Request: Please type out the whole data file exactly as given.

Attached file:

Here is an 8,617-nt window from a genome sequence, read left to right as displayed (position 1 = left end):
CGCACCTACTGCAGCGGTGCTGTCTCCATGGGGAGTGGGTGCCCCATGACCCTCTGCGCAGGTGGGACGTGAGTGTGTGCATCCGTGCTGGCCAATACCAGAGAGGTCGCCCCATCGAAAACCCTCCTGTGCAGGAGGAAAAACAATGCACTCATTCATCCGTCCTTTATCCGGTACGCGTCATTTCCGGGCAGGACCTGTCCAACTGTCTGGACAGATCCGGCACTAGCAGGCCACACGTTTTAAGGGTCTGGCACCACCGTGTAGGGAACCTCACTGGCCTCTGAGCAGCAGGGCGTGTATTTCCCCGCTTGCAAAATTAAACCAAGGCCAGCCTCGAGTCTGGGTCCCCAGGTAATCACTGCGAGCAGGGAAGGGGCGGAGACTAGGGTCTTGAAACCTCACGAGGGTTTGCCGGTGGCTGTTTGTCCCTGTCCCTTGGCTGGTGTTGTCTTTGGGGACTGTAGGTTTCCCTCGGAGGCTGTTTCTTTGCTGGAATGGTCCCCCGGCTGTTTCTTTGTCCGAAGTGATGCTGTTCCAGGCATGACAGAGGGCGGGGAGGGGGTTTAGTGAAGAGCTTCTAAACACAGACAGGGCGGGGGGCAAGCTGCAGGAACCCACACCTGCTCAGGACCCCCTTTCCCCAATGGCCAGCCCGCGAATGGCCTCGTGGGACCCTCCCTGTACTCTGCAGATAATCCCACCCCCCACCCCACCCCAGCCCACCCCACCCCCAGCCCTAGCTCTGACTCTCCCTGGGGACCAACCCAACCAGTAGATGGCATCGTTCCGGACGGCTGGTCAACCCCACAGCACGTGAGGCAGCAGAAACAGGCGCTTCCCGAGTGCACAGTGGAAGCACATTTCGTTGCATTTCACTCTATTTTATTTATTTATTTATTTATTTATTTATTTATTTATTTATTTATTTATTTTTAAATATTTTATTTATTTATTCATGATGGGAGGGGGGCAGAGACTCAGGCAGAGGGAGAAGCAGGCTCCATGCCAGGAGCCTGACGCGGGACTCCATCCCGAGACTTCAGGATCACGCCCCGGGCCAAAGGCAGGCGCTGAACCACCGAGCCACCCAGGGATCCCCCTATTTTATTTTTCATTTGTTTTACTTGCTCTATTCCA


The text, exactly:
Here is an 8,617-nt window from a genome sequence, read left to right as displayed (position 1 = left end):
CGCACCTACTGCAGCGGTGCTGTCTCCATGGGGAGTGGGTGCCCCATGACCCTCTGCGCAGGTGGGACGTGAGTGTGTGCATCCGTGCTGGCCAATACCAGAGAGGTCGCCCCATCGAAAACCCTCCTGTGCAGGAGGAAAAACAATGCACTCATTCATCCGTCCTTTATCCGGTACGCGTCATTTCCGGGCAGGACCTGTCCAACTGTCTGGACAGATCCGGCACTAGCAGGCCACACGTTTTAAGGGTCTGGCACCACCGTGTAGGGAACCTCACTGGCCTCTGAGCAGCAGGGCGTGTATTTCCCCGCTTGCAAAATTAAACCAAGGCCAGCCTCGAGTCTGGGTCCCCAGGTAATCACTGCGAGCAGGGAAGGGGCGGAGACTAGGGTCTTGAAACCTCACGAGGGTTTGCCGGTGGCTGTTTGTCCCTGTCCCTTGGCTGGTGTTGTCTTTGGGGACTGTAGGTTTCCCTCGGAGGCTGTTTCTTTGCTGGAATGGTCCCCCGGCTGTTTCTTTGTCCGAAGTGATGCTGTTCCAGGCATGACAGAGGGCGGGGAGGGGGTTTAGTGAAGAGCTTCTAAACACAGACAGGGCGGGGGGCAAGCTGCAGGAACCCACACCTGCTCAGGACCCCCTTTCCCCAATGGCCAGCCCGCGAATGGCCTCGTGGGACCCTCCCTGTACTCTGCAGATAATCCCACCCCCCACCCCACCCCAGCCCACCCCACCCCCAGCCCTAGCTCTGACTCTCCCTGGGGACCAACCCAACCAGTAGATGGCATCGTTCCGGACGGCTGGTCAACCCCACAGCACGTGAGGCAGCAGAAACAGGCGCTTCCCGAGTGCACAGTGGAAGCACATTTCGTTGCATTTCACTCTATTTTATTTATTTATTTATTTATTTATTTATTTATTTATTTATTTATTTATTTTTAAATATTTTATTTATTTATTCATGATGGGAGGGGGGCAGAGACTCAGGCAGAGGGAGAAGCAGGCTCCATGCCAGGAGCCTGACGCGGGACTCCATCCCGAGACTTCAGGATCACGCCCCGGGCCAAAGGCAGGCGCTGAACCACCGAGCCACCCAGGGATCCCCCTATTTTATTTTTCATTTGTTTTACTTGCTCTATTCCA